Daniel Lobell: (36:16)
I don’t know what that is but I know I don’t want to have it.

Dr. Doug Walled: (36:16)
Right. That’s collateral information to what we’re explaining… But it’s important to say “you have belly pain, you have a couple of lab findings, it’s nothing specific. They don’t know exactly what’s going on with you.” You get the cat scan and I look at it and I say, “no, it’s not this, you’re fine.” Or “no, it’s not this it’s that and now you’ve got to get antibiotics for two weeks” or I say “yes, it is an acute appendicitis and you need to go to surgery right now.” Just that alone – being able to appropriately triage the treatment of the patient based on an accurate diagnosis – is like 90% of the huge benefit. I think in the case of appendicitis, you can look at a really nice counter example. A question to make that comparison is to ask, “what did we do before CAT scans?” Right? Because really, CAT scans weren’t around until the eighties.

Daniel Lobell: (37:22)
I didn’t know that.

Dr. Doug Walled: (37:22)
The answer is if clinically they suspected you might have an appendicitis, you just went to surgery and that was the general surgeon’s thing. A general surgeon was an expert in physical diagnosis, which is where we do physical exams and look at all the data, and they were really good about knowing if it was appendicitis or if it was not.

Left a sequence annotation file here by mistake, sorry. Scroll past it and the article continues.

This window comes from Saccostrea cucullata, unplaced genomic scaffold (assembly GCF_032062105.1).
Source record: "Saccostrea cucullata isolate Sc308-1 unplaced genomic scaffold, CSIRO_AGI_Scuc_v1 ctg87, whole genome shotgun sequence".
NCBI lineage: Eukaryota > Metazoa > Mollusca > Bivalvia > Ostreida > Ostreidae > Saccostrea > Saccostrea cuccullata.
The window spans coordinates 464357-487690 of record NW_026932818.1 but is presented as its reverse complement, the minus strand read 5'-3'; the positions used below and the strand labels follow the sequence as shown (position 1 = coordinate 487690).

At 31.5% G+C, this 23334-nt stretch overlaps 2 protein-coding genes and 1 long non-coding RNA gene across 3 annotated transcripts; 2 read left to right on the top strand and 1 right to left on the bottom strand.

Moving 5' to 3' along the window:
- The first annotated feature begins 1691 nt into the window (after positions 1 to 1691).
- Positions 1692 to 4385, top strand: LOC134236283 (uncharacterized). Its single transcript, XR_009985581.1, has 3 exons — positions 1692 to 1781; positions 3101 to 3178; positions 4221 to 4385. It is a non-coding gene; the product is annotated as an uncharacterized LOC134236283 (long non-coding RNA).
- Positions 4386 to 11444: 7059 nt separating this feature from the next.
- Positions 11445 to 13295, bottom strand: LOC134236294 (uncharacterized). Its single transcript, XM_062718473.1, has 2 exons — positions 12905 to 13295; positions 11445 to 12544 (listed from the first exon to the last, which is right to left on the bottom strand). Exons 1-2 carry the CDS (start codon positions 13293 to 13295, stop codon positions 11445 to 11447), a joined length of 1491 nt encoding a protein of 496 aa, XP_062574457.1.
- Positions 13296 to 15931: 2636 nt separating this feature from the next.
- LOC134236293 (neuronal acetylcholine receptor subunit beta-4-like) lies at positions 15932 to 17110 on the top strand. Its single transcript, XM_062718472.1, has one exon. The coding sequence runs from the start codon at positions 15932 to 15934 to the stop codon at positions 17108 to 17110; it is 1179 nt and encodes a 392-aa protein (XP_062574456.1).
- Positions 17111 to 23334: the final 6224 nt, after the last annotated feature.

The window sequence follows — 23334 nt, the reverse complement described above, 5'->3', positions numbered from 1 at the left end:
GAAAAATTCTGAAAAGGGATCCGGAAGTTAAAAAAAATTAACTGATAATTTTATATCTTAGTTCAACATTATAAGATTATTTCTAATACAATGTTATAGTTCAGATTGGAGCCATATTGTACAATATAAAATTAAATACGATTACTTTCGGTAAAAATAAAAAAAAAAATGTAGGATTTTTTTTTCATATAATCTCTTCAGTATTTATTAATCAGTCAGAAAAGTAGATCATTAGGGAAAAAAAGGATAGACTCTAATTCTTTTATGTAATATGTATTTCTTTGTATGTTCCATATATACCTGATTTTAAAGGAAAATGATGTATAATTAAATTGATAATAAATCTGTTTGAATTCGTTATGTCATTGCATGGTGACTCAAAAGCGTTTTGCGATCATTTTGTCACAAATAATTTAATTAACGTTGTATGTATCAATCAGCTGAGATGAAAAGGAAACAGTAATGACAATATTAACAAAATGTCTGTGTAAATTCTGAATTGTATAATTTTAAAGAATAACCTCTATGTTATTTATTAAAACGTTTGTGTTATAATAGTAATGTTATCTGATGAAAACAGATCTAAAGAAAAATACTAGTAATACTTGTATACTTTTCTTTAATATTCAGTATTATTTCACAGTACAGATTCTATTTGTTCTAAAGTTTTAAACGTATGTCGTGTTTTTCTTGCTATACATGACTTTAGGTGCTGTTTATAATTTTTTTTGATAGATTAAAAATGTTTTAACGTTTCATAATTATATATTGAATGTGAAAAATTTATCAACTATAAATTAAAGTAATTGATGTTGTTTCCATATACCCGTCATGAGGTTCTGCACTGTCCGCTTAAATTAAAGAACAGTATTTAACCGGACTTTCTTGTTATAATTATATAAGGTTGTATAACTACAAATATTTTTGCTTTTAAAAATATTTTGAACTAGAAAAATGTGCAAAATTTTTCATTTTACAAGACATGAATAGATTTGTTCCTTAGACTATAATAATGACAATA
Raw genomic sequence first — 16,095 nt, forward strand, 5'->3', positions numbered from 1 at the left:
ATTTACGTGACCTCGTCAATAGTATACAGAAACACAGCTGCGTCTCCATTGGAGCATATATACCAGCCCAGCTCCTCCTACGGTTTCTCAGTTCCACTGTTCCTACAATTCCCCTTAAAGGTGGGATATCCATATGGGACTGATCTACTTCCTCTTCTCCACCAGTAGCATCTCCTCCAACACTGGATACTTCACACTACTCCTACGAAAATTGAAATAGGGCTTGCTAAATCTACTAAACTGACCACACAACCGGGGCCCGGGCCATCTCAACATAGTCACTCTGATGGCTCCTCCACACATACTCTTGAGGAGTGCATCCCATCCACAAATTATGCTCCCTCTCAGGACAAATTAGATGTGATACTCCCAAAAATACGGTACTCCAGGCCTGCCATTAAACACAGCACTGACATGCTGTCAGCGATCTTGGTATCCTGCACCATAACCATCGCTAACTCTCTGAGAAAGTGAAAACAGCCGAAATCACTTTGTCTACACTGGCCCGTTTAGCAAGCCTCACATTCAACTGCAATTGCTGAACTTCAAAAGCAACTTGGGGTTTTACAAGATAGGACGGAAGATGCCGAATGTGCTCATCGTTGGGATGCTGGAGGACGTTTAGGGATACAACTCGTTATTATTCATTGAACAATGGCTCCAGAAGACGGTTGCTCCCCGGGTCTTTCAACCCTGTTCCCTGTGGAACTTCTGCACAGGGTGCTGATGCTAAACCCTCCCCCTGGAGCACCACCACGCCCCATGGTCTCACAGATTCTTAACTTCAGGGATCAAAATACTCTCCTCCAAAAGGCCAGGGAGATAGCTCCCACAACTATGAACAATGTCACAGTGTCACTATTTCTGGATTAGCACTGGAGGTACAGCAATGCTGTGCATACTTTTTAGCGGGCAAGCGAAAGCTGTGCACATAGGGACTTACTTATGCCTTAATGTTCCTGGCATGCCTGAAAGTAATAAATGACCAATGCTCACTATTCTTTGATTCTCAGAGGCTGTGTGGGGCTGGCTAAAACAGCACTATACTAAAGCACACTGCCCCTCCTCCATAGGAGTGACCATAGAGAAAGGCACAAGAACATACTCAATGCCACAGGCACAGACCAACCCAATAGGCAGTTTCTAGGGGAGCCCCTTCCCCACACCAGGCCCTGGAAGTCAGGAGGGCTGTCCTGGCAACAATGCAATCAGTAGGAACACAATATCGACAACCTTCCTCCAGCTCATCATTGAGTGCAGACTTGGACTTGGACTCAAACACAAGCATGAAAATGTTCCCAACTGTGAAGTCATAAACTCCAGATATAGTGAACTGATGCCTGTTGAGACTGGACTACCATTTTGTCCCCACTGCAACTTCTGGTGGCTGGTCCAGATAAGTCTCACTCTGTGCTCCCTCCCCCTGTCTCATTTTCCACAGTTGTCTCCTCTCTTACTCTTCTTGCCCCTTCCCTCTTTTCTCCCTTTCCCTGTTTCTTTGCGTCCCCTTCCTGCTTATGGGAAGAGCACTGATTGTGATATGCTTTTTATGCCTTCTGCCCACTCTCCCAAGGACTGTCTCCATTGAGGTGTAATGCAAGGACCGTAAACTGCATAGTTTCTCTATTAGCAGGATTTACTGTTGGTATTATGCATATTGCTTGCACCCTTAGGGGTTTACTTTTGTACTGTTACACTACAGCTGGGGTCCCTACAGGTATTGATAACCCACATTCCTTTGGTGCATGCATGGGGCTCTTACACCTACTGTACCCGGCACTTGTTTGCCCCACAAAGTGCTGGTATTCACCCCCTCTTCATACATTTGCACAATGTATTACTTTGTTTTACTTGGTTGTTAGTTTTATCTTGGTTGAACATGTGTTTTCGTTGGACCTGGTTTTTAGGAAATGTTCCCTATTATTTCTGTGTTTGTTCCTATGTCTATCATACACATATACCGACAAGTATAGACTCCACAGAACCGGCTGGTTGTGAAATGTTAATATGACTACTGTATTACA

Daniel Lobell: (37:46)
It was just that they would cut you open to know?

Dr. Doug Walled: (37:50)
That’s the thing. You could never get past a certain point. So yes, there was a point at which you said, “we can’t be certain that you do not have an appendicitis. We literally have to cut your abdomen open and look at your appendix.”

Daniel Lobell: (38:04)
What’s the barrier nowadays? I’m sorry to interrupt, but what is the barrier these days where you’re like, “man, if only we could do that”?

Dr. Doug Walled: (38:12)
Right. There’s still tons of tons of places in medicine, as you go out along the webs where you find clinical questions where we don’t have a good answer, we don’t have a good test, and we’re still charting out that territory. But in the case of surgeons opening people up for an acute appendicitis, there was what you call an acceptable negative rate. What this meant was if you’re a general surgeon working in a hospital, you keep tabs and the hospital keeps tabs on all your cases. They look at what you did last year and they say, “alright, Daniel, you cut open 2000 people and 1700 of them had appendicitis. So good job. You only cut open 300 people unnecessarily.”

Daniel Lobell: (39:04)
Right.

Dr. Doug Walled: (39:04)
Abdominal surgery is not a benign thing. It comes with a lot of risks. It comes with a lot of complications. But back in the day, that was about the tolerable negative rate was 25%. Literally one out of four people with belly pain – I mean, I’m oversimplifying this for purposes of making a point – but say 25% of people with belly pain were getting cut open and didn’t need to. With the CAT scan, it doesn’t happen anymore.

Daniel Lobell: (39:34)
Wow. That seems like a huge advance. That’s incredible. That must’ve been… when they’d open up a person and they didn’t need it, they didn’t have the appendicitis. It would be so disappointing, I guess, for the doctor and so great for the patient. Right?

Dr. Doug Walled: (39:55)
Yeah, well–

Daniel Lobell: (39:57)
–Or not great because they’re opened up.

Dr. Doug Walled: (40:00)